Electrical signals are the fastest signals in our bodies. These signals are mediated by ion channels, specialized proteins that allow particular charged ions to pass through cell membranes. One class of ion channels, known as voltage-gated calcium channels, is of particular importance. They allow calcium ions to pass through the cell membrane when an appropriate electrical signal is present. In doing so, these channels play crucial roles in regulating heartbeats, in muscle contraction and in the release of hormones and neurotransmitters. The role of calcium channels in human health is significant. Mutations in the channels cause severe genetic diseases, and many drugs that are currently used to treat cardiovascular diseases, epilepsy and chronic pain target calcium channels to limit their dysfunction. Efforts to develop new drugs are hampered by the limits of what is known about the channels, particularly about their atomic structure. Dr. Filip Van Petegram is working to shed new light on the intricate workings of calcium channels that are expressed in the heart, in the brain, and in skeletal muscle. Van Petegram uses cutting edge technologies to gain a precise understanding of calcium channels. X-ray crystallography determines a protein’s atomic structure, producing high resolution structural images that serve as excellent templates for the design of new drugs, and provide valuable information about how the channels work. Electrophysiology measures the tiny electric currents that are generated when calcium ions pass through the channels. This work will contribute to novel treatment strategies for targeting calcium channels.
Social pediatrics is a model of practice that places specific emphasis on the importance of the relationship between the practitioner and the child as well as focuses on family and community engagement as vital to the ways in which care is provided. Moreover, it is located in the child’s community and seeks to ensure care is accessible and responsive to the child and family’s health needs. To date, little is known about the processes needed to implement a social pediatrics model of practice within the current structure of the health system.
In the central nervous system (CNS), the chemical synapse is the major site of communication between neurons (nerve cells). There are two main types of synapses in the CNS: excitatory glutamate synapses and inhibitory gamma-aminobutyric acid (GABA) synapses. Dysfunction of GABA synapses has been identified in disorders such as autism, schizophrenia, and depression. GABA synapses are also the main targets for drugs to treat epilepsy and anxiety. The protein neuroligin is a molecule that directs a neuron to form a synapse at the place where it comes in contact with another neuron. A specific type of neuroligin, Neuroligin-2, builds GABA synapses. However, little is known about why and how Neuroligin-2 is specific for building GABA synapses. Frederick Dobie was previously funded by MSFHR for his research in protein transport in neurons. He is now studying proteins involved in synaptogenesis (the process of building a synapse). To better understand how GABA synapses are formed, he is looking at regions of Neuroligin-2 that are important for this function. He is also studying how GABA synapses can change over time, responding to the specific needs of the neuron to fit into a fully-functioning brain. He is watching the growth and maturation of synapses over a period of several days, observing in real-time the strikingly dynamic appearance, disappearance, and movement of synapses. By understanding the biology underlying GABA synapses, Dobie hopes his work will ultimately lead to the advancement of therapies for a wide range of debilitating developmental, neurological, and psychiatric disorders.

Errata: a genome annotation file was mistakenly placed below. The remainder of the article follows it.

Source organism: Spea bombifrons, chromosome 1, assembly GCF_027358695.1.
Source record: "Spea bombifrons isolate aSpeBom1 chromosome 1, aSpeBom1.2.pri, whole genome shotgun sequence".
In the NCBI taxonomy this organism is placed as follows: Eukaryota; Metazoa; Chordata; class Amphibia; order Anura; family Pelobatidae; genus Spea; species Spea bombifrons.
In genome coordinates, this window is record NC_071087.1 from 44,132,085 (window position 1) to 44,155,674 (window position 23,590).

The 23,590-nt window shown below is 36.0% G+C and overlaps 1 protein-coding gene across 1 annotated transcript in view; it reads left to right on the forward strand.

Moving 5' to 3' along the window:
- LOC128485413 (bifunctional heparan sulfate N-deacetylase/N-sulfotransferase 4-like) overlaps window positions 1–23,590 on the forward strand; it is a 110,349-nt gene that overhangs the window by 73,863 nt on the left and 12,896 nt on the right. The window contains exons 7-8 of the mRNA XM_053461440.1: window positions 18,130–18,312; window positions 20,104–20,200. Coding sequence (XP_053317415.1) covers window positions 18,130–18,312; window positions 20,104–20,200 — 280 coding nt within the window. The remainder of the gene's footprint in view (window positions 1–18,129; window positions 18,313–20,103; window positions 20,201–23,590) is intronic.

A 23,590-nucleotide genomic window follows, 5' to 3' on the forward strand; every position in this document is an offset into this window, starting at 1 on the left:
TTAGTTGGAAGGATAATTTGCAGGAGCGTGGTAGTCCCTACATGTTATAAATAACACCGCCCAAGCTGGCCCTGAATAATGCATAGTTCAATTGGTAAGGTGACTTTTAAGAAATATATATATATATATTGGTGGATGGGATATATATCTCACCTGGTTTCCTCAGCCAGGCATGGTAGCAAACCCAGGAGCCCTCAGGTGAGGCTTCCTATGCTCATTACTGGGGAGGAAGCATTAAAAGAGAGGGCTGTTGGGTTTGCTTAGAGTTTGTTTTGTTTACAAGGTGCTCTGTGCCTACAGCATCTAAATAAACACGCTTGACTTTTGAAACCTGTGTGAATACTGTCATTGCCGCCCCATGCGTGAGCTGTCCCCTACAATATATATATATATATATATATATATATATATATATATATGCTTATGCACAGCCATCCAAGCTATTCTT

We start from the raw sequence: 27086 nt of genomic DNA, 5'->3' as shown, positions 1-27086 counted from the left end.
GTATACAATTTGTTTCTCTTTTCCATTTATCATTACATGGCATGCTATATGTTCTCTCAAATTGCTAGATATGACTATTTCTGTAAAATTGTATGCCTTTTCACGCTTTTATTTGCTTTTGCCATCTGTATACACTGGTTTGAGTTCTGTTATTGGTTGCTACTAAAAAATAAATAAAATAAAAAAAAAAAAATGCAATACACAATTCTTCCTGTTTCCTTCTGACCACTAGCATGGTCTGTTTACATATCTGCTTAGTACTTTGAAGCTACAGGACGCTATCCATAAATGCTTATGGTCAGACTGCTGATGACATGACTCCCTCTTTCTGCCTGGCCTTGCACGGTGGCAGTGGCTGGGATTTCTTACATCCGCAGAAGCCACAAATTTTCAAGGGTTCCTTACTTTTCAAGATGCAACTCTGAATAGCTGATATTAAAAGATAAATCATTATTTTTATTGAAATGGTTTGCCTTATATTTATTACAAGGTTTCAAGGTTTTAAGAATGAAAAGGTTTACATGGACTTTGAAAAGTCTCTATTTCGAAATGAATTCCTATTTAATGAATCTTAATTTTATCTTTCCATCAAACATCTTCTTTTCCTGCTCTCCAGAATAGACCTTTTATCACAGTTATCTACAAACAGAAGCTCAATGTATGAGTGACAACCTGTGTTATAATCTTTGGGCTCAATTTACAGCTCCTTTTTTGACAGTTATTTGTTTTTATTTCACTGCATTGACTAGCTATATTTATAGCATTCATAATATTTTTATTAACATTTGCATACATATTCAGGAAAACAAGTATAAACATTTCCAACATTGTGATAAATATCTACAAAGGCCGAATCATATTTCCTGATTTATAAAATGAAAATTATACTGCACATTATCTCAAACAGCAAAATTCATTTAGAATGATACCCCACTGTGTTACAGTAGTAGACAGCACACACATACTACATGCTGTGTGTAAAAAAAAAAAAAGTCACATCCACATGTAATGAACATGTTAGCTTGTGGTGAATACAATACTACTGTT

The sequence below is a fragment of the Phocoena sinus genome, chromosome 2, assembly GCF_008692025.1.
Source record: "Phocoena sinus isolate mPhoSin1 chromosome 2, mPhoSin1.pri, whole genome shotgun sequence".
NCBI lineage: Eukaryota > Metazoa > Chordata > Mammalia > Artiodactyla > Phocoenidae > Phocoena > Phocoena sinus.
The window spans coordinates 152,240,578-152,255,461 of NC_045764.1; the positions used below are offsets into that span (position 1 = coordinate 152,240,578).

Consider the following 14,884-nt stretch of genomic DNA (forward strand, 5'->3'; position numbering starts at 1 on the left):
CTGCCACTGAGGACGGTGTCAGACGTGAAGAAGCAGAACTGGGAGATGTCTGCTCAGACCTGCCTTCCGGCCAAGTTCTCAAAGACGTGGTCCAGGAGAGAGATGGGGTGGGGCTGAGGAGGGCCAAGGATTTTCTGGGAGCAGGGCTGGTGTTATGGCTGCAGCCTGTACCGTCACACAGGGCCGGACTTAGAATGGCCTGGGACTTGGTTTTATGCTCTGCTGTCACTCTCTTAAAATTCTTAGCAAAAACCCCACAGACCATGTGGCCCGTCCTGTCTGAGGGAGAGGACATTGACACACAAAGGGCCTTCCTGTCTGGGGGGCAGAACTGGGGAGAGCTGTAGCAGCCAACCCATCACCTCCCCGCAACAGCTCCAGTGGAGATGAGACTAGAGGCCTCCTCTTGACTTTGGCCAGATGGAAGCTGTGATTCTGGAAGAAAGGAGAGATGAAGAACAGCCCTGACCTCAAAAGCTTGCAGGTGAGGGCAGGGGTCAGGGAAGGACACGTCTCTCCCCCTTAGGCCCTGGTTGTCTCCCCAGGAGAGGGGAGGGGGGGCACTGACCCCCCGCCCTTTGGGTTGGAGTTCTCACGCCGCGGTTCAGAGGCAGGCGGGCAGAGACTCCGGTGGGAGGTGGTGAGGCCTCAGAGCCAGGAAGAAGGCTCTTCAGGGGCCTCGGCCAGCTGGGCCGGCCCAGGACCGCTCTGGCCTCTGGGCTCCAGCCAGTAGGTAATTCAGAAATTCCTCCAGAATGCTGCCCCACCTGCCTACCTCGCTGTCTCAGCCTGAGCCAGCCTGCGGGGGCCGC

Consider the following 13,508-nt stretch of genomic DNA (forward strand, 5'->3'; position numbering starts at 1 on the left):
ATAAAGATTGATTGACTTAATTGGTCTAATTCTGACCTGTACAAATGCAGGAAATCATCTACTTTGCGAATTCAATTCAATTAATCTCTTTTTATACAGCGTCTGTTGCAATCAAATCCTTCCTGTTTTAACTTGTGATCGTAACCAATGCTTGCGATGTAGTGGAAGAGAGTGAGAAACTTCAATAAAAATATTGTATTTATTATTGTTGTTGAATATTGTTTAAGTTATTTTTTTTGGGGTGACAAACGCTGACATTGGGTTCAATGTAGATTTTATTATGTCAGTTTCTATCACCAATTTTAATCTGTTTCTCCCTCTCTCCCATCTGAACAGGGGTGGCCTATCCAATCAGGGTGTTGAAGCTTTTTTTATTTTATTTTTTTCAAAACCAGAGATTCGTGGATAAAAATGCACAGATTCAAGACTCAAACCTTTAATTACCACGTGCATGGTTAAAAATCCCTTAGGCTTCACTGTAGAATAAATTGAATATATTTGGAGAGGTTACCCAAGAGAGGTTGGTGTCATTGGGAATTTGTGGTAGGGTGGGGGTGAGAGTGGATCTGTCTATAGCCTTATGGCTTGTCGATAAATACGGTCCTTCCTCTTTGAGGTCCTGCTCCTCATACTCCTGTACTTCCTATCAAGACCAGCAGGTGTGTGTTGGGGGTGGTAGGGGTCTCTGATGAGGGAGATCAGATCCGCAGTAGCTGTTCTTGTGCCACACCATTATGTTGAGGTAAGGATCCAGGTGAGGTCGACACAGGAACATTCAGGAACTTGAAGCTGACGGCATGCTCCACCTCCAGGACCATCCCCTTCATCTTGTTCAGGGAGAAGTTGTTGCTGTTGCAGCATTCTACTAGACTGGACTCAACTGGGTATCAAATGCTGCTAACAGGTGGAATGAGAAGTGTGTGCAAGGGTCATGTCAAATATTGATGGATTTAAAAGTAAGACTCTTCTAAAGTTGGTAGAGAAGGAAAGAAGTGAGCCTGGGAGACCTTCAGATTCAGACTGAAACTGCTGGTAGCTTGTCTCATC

Type 1 diabetes mellitus (T1DM) is an autoimmune disease in which insulin-secreting islet beta cells of the pancreas are destroyed by a type of white blood cell called a T cell. While most people with T1DM must receive insulin injections to maintain proper blood glucose levels, a recent option for some patients is to undergo islet transplantation, which replaces the insulin secreting cells they have lost with new donor cells. However, the immunosuppressive drugs required to prevent graft rejection are costly and have serious side effects. Researchers continue to search for new methods to achieve long term transplant survival. T regulatory (Treg) cells have great potential to protect islet grafts from rejection. Treg cells are a subset of white blood cells with the capacity to suppress immune responses. It has been shown that a key protein named FOXP3 is essential for the development and function of Treg cells. T cells expressing this protein can reduce autoimmune disease and reverse established diabetes in mice. Researchers recently developed a method for converting human T cells into Treg cells. Alicia McMurchy is generating human Treg cells and testing their ability to inhibit graft rejection in a mouse model. Her prediction is that the generated Treg cells will inhibit graft rejection and allow long-term survival of transplanted islets. If validated, this approach could indicate a promising future for clinical use of Treg cells in transplantation, potentially alleviating the need for expensive and harmful immunosuppressive drugs and improving the health and quality of life of T1DM patients and other transplant patients.